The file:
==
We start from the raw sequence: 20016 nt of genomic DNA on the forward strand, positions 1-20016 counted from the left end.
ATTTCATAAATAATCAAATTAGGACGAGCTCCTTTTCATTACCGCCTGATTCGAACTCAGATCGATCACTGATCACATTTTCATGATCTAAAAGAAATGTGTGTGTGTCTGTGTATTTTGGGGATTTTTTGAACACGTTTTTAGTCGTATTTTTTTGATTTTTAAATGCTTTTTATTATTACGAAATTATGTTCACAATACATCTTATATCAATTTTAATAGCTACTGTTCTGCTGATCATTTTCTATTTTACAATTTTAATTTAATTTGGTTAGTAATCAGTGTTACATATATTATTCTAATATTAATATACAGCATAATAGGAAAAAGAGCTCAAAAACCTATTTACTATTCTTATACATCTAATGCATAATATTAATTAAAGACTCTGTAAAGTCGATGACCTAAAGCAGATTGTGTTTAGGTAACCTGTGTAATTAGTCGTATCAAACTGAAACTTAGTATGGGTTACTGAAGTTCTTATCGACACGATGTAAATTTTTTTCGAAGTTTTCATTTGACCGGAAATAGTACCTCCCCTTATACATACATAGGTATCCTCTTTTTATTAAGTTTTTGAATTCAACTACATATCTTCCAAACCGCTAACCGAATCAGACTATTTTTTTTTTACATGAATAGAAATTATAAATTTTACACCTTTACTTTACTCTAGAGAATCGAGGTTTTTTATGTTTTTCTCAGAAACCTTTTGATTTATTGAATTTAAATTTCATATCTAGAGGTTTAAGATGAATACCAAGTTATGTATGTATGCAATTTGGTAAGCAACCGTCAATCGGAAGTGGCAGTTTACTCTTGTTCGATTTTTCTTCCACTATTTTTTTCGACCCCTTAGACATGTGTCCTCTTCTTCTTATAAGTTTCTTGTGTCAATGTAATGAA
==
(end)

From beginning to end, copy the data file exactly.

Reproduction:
We start from the raw sequence: 20016 nt of genomic DNA on the forward strand, positions 1-20016 counted from the left end.
ATTTCATAAATAATCAAATTAGGACGAGCTCCTTTTCATTACCGCCTGATTCGAACTCAGATCGATCACTGATCACATTTTCATGATCTAAAAGAAATGTGTGTGTGTCTGTGTATTTTGGGGATTTTTTGAACACGTTTTTAGTCGTATTTTTTTGATTTTTAAATGCTTTTTATTATTACGAAATTATGTTCACAATACATCTTATATCAATTTTAATAGCTACTGTTCTGCTGATCATTTTCTATTTTACAATTTTAATTTAATTTGGTTAGTAATCAGTGTTACATATATTATTCTAATATTAATATACAGCATAATAGGAAAAAGAGCTCAAAAACCTATTTACTATTCTTATACATCTAATGCATAATATTAATTAAAGACTCTGTAAAGTCGATGACCTAAAGCAGATTGTGTTTAGGTAACCTGTGTAATTAGTCGTATCAAACTGAAACTTAGTATGGGTTACTGAAGTTCTTATCGACACGATGTAAATTTTTTTCGAAGTTTTCATTTGACCGGAAATAGTACCTCCCCTTATACATACATAGGTATCCTCTTTTTATTAAGTTTTTGAATTCAACTACATATCTTCCAAACCGCTAACCGAATCAGACTATTTTTTTTTTACATGAATAGAAATTATAAATTTTACACCTTTACTTTACTCTAGAGAATCGAGGTTTTTTATGTTTTTCTCAGAAACCTTTTGATTTATTGAATTTAAATTTCATATCTAGAGGTTTAAGATGAATACCAAGTTATGTATGTATGCAATTTGGTAAGCAACCGTCAATCGGAAGTGGCAGTTTACTCTTGTTCGATTTTTCTTCCACTATTTTTTTCGACCCCTTAGACATGTGTCCTCTTCTTCTTATAAGTTTCTTGTGTCAATGTAATGAA